Where ru is the peak response of each impurity for the sample solution, rs is the peak response of quetiapine from the standard solution, Cs is the concentration of USP quetiapine fumarate standard in the standard solution (mg/mL), Cu is the concentration of quetiapine fumarate in the sample (mg/mL), and F is the relative response factor provided in the monograph.1 Analysis of the unknown sample yielded twoimpurity peaks. One was identified as quetiapine desethoxy, while the other peak could not be identified. The % impurity was calculated using the response factor provided in the monograph where applicable. The calculated amount of the quetiapine desethoxy impurity and the unknown impurity are both below the acceptance criteria value set in the monograph. Additionally, the calculated concentration of the quetiapine desethoxy impurity and the unknown impurity are consistent and reproducible across all three chromatographic systems (Table 4).

Figure 4. Standard solution (0.001 mg/mL) containing quetiapine (top) and the unknown sample solution (1.0 mg/mL) (bottom) run on the Alliance HPLC System. The compounds were identified based on the relative retention time provided in the USP method. The compounds are identified as follows: 1: quetiapine desethoxy 2: quetiapine and 3: unknown impurity.
Table 4. Calculated percent of the impurity of quetiapine desethoxy and the unknown impurity peak in the unknown sample on the three LC systems.

Conclusion

Many USP gradient elution methods use columns with packing material of >3 μm particle size that can be effectively analyzed on a variety of LC systems. The USP quetiapine fumarate impurity method was successfully analyzed on three different LC systems: an Alliance HPLC System, an ACQUITY Arc UHPLC System and an ACQUITY UPLC H-Class PLUS System. The analysis on all three LC systems met the system suitability requirements and provided consistent and reproducible impurity concentration values for an unknown sample.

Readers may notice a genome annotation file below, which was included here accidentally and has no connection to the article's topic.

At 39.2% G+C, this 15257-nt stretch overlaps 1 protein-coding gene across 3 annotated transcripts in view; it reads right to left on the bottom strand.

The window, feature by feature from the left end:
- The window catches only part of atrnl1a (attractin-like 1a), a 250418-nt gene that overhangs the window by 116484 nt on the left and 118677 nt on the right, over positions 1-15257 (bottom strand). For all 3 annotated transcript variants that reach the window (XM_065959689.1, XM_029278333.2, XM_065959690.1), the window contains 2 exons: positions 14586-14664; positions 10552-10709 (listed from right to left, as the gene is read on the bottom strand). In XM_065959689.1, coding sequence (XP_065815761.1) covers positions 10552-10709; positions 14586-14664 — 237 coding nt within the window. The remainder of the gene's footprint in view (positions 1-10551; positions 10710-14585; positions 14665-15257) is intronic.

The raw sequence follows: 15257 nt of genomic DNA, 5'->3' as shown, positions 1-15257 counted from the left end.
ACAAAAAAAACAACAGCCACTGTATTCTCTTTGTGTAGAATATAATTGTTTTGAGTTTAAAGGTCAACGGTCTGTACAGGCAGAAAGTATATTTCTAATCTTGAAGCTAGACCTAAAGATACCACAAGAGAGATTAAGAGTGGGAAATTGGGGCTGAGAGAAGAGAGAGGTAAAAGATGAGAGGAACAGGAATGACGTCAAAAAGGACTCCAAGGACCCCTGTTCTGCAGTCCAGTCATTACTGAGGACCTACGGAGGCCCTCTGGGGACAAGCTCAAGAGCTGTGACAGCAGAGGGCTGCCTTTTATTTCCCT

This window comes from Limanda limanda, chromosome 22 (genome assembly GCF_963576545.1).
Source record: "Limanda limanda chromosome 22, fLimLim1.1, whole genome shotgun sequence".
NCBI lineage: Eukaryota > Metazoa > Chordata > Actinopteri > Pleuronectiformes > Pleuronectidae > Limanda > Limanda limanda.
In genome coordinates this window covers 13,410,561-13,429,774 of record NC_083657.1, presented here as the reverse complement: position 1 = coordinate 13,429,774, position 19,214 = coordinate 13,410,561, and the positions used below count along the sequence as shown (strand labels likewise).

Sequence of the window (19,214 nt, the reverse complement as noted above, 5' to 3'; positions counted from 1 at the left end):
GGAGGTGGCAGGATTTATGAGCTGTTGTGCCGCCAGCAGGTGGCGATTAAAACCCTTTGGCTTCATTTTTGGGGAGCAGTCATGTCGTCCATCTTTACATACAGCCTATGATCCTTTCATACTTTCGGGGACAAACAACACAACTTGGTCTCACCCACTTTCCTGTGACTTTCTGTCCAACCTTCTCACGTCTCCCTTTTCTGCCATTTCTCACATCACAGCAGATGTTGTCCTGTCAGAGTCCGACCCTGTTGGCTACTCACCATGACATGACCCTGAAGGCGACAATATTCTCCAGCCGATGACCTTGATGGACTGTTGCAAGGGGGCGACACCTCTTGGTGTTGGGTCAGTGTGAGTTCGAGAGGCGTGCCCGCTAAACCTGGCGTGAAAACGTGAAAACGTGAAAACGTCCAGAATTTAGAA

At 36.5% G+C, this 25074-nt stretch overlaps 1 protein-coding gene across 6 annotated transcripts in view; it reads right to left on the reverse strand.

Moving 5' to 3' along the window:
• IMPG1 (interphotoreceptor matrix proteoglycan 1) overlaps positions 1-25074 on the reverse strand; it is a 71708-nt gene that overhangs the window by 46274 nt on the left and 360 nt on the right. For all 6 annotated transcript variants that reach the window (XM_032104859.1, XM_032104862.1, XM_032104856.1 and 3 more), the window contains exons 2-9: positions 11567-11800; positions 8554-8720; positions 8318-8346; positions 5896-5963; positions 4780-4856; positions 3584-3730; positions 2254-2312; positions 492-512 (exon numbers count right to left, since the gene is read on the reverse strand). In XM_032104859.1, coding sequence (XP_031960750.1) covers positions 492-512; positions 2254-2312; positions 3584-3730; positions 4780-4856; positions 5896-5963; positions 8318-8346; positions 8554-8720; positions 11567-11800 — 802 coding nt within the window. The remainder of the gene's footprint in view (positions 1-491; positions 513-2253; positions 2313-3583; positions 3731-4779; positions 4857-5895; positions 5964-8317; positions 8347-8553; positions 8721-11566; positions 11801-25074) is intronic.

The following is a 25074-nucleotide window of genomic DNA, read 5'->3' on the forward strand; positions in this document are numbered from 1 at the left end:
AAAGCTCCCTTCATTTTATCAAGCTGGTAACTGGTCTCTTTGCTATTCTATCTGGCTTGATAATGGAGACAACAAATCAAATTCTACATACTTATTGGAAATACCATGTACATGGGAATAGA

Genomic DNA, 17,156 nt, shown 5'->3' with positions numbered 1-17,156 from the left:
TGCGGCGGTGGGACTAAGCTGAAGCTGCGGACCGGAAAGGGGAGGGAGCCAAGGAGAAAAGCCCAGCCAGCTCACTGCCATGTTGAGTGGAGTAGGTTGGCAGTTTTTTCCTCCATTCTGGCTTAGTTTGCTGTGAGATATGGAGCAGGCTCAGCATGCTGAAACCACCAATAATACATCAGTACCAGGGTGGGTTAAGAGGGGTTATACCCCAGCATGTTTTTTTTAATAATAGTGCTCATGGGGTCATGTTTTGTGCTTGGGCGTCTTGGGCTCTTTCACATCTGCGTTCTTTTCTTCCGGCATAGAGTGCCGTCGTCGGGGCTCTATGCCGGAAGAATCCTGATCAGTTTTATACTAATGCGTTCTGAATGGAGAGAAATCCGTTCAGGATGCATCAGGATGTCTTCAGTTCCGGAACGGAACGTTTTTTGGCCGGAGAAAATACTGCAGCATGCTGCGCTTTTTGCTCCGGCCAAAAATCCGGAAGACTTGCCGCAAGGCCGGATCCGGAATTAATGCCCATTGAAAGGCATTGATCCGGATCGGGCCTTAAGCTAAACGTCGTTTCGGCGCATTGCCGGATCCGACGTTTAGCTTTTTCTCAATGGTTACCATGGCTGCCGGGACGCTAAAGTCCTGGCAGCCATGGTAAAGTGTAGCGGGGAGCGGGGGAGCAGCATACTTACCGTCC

References

  1. Official Monographs, Quetiapine Fumarate, USP 40 NF35 S1, United States Pharmacopeia and National Formulary (USP 40-NF35 S1) Baltimore, MD: United Book Press, Inc.; 2017. p. 5939.
  2. Hong, Paula; McConville, Patricia. Dwell Volume and Extra-Column Volume: What Are They and How Do They Impact Method Transfer. Waters White Paper 720005723EN. 2016 Oct.
  3. Snyder, Lloyd R.; Kirkland, Joseph; Dolan, John W. Introduction to Liquid Chromatography, 3rd Edition. Hoboken: Wiley and Sons, 2010. Section 2.5 p54–57. Print.
  4. Chapter <621> Chromatography. United States Pharmacopeia and National Formulary (USP 40-NF35 S1) Baltimore, MD: United Book Press, Inc.; 2017.

720006292, Februray 2019